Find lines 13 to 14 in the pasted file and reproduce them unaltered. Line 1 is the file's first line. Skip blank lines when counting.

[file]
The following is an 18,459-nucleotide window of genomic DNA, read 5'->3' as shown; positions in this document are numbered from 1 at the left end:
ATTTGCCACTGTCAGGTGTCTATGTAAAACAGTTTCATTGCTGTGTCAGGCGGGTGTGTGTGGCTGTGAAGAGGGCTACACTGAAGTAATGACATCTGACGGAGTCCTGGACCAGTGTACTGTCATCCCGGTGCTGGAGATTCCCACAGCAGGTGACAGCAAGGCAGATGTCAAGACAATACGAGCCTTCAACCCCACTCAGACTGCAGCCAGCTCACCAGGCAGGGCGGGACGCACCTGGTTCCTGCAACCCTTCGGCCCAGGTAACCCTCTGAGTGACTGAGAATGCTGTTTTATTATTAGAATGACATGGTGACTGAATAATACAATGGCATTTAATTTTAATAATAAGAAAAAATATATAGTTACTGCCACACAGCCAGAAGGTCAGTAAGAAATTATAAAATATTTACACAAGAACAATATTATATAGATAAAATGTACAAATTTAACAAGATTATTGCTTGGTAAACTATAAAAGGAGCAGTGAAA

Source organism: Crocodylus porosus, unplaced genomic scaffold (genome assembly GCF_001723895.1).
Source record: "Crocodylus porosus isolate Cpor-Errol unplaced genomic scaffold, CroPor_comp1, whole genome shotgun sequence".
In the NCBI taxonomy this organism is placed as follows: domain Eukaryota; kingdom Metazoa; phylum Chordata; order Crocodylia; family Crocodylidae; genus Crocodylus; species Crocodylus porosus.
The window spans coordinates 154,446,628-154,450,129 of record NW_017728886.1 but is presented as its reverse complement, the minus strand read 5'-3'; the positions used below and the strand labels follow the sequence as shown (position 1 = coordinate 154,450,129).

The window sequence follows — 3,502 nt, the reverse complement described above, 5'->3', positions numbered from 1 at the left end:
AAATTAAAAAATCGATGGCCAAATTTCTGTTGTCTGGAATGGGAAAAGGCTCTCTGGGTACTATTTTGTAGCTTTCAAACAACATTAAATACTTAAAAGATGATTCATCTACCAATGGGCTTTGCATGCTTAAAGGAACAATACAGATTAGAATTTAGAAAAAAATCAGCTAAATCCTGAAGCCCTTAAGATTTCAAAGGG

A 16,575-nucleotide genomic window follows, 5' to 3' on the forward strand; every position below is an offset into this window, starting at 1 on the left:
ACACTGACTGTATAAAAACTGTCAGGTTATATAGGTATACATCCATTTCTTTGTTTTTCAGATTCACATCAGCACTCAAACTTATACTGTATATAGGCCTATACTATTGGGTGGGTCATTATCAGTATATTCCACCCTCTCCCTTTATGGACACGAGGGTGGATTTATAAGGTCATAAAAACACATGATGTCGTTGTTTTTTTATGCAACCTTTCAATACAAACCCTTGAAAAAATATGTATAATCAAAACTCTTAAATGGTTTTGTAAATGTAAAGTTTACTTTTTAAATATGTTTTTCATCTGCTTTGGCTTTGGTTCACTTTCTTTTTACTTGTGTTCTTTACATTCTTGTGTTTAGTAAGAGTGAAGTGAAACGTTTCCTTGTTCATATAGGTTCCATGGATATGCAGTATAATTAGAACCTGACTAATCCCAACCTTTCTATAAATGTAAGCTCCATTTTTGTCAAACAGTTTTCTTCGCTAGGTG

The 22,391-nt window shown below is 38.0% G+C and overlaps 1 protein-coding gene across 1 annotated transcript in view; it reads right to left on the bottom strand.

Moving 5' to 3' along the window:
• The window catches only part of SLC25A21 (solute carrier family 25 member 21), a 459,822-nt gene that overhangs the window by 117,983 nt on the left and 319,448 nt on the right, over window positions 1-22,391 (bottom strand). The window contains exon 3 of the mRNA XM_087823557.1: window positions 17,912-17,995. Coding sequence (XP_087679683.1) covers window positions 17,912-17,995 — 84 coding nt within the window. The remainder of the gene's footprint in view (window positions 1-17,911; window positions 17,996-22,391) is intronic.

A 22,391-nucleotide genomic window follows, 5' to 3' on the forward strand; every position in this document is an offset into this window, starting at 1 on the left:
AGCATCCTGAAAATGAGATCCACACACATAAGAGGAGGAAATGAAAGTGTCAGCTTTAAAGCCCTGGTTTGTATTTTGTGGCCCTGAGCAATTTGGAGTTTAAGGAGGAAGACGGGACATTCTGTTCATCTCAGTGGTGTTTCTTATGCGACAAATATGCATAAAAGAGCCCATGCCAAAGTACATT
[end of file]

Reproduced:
• The window catches only part of SLC25A21 (solute carrier family 25 member 21), a 459,822-nt gene that overhangs the window by 117,983 nt on the left and 319,448 nt on the right, over window positions 1-22,391 (bottom strand). The window contains exon 3 of the mRNA XM_087823557.1: window positions 17,912-17,995. Coding sequence (XP_087679683.1) covers window positions 17,912-17,995 — 84 coding nt within the window. The remainder of the gene's footprint in view (window positions 1-17,911; window positions 17,996-22,391) is intronic.

A 22,391-nucleotide genomic window follows, 5' to 3' on the forward strand; every position in this document is an offset into this window, starting at 1 on the left: